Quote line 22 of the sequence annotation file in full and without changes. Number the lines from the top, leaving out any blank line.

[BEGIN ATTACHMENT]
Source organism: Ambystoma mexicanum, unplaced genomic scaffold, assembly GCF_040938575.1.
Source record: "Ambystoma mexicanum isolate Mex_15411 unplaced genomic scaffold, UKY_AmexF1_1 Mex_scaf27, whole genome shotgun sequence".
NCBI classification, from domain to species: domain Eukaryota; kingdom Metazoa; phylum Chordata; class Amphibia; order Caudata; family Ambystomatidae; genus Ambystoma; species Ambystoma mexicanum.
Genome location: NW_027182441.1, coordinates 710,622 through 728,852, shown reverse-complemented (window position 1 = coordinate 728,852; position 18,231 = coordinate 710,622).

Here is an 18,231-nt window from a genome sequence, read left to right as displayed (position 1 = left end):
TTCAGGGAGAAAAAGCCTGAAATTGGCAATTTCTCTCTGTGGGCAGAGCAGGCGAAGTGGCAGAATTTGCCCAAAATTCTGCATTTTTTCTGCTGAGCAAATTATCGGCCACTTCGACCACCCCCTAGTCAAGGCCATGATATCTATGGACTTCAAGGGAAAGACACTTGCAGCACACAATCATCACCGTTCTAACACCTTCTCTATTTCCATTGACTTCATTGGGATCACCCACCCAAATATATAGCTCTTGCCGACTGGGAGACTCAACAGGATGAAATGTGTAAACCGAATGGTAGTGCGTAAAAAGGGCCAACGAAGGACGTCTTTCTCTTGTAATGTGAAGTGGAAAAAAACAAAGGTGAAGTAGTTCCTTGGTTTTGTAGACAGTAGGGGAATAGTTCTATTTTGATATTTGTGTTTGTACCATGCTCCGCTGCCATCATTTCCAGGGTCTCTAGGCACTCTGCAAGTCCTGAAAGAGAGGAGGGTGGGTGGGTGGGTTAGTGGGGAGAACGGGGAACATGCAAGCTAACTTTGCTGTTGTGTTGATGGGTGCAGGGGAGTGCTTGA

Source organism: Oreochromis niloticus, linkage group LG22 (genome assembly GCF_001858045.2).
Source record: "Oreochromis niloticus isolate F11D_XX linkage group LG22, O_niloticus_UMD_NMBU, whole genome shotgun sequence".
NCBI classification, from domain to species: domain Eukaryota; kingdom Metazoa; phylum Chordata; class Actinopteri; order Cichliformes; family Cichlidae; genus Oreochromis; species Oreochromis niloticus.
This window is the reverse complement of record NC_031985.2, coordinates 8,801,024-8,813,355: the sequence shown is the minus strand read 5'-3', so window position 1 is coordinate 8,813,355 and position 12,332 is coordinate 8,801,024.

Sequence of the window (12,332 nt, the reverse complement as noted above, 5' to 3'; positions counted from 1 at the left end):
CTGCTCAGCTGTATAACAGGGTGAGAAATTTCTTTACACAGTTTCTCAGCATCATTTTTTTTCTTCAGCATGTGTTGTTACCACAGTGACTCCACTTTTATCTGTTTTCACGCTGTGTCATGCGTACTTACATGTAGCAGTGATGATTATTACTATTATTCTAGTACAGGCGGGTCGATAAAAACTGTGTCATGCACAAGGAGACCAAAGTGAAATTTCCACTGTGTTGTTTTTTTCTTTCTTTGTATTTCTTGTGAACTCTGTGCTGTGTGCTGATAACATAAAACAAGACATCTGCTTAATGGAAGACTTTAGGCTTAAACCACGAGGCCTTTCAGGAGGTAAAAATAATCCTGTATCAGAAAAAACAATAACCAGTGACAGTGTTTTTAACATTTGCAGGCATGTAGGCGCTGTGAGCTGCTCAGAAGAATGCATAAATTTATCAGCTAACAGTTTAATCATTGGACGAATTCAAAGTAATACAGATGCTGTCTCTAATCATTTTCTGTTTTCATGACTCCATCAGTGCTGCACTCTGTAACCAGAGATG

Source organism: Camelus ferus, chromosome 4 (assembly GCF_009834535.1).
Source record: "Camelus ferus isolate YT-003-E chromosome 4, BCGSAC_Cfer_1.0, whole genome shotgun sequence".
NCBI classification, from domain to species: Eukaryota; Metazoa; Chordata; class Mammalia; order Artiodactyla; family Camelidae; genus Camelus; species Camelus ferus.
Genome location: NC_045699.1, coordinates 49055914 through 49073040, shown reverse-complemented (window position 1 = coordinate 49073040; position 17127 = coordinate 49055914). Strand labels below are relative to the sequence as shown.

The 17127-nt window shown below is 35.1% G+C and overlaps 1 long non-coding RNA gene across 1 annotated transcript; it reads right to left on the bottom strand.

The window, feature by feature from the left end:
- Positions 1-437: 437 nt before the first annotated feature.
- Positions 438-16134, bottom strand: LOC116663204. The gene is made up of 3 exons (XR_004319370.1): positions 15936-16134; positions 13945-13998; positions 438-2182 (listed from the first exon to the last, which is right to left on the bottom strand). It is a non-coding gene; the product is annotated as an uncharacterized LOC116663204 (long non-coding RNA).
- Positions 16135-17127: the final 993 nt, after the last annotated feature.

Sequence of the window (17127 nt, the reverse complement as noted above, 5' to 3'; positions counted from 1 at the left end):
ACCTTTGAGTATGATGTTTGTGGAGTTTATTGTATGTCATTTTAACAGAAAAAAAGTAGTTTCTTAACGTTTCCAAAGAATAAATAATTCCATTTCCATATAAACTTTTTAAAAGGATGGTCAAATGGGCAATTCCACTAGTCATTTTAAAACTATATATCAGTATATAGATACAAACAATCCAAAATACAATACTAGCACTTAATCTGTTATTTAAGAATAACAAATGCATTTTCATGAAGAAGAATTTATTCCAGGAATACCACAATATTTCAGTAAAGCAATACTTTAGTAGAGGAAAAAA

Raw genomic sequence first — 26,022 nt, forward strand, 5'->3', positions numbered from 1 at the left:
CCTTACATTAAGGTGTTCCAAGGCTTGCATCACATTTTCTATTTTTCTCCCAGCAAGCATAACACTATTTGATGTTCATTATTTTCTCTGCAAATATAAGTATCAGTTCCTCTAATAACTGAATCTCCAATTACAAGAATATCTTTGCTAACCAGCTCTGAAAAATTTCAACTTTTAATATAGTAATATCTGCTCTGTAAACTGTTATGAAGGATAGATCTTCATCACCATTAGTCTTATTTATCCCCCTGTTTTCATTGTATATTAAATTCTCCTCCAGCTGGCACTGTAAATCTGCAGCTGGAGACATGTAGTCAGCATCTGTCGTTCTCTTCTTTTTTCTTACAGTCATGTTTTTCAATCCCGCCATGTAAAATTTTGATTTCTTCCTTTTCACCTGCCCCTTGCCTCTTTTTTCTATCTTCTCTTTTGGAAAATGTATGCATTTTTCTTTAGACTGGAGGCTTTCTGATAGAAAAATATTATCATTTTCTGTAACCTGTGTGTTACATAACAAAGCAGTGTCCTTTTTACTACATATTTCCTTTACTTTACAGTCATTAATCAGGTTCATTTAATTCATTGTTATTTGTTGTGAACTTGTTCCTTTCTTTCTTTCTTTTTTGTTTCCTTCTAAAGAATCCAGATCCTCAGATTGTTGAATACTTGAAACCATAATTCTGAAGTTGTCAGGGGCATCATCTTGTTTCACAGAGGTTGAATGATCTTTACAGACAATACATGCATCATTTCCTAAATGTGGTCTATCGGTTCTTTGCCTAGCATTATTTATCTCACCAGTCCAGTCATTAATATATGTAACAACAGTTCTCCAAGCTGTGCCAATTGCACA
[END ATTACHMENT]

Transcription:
Sequence of the window (17127 nt, the reverse complement as noted above, 5' to 3'; positions counted from 1 at the left end):